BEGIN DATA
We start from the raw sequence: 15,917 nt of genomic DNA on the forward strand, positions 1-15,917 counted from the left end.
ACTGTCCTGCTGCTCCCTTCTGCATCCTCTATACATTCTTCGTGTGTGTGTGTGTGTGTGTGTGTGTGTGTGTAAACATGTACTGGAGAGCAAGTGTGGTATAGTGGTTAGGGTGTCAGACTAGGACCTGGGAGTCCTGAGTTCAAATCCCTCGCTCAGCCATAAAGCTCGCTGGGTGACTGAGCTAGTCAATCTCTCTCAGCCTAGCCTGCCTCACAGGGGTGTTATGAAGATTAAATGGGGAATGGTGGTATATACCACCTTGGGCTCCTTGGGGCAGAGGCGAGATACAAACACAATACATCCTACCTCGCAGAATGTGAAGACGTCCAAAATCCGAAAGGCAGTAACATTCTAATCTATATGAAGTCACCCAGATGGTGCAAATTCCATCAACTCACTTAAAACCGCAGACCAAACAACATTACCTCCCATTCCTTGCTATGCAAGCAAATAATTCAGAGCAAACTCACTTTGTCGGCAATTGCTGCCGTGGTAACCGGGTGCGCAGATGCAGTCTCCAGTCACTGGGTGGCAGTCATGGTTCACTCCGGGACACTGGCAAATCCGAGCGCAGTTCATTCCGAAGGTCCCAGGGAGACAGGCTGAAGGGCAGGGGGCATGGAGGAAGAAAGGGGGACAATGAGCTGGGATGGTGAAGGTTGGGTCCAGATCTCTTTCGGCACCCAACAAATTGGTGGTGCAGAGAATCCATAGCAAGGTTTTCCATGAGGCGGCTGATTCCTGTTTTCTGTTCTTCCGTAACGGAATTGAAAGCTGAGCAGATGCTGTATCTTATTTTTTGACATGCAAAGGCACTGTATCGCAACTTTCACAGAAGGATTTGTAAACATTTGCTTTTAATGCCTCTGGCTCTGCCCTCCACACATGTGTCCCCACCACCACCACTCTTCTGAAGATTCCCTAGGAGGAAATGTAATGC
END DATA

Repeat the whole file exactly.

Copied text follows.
We start from the raw sequence: 15,917 nt of genomic DNA on the forward strand, positions 1-15,917 counted from the left end.
ACTGTCCTGCTGCTCCCTTCTGCATCCTCTATACATTCTTCGTGTGTGTGTGTGTGTGTGTGTGTGTGTGTGTAAACATGTACTGGAGAGCAAGTGTGGTATAGTGGTTAGGGTGTCAGACTAGGACCTGGGAGTCCTGAGTTCAAATCCCTCGCTCAGCCATAAAGCTCGCTGGGTGACTGAGCTAGTCAATCTCTCTCAGCCTAGCCTGCCTCACAGGGGTGTTATGAAGATTAAATGGGGAATGGTGGTATATACCACCTTGGGCTCCTTGGGGCAGAGGCGAGATACAAACACAATACATCCTACCTCGCAGAATGTGAAGACGTCCAAAATCCGAAAGGCAGTAACATTCTAATCTATATGAAGTCACCCAGATGGTGCAAATTCCATCAACTCACTTAAAACCGCAGACCAAACAACATTACCTCCCATTCCTTGCTATGCAAGCAAATAATTCAGAGCAAACTCACTTTGTCGGCAATTGCTGCCGTGGTAACCGGGTGCGCAGATGCAGTCTCCAGTCACTGGGTGGCAGTCATGGTTCACTCCGGGACACTGGCAAATCCGAGCGCAGTTCATTCCGAAGGTCCCAGGGAGACAGGCTGAAGGGCAGGGGGCATGGAGGAAGAAAGGGGGACAATGAGCTGGGATGGTGAAGGTTGGGTCCAGATCTCTTTCGGCACCCAACAAATTGGTGGTGCAGAGAATCCATAGCAAGGTTTTCCATGAGGCGGCTGATTCCTGTTTTCTGTTCTTCCGTAACGGAATTGAAAGCTGAGCAGATGCTGTATCTTATTTTTTGACATGCAAAGGCACTGTATCGCAACTTTCACAGAAGGATTTGTAAACATTTGCTTTTAATGCCTCTGGCTCTGCCCTCCACACATGTGTCCCCACCACCACCACTCTTCTGAAGATTCCCTAGGAGGAAATGTAATGC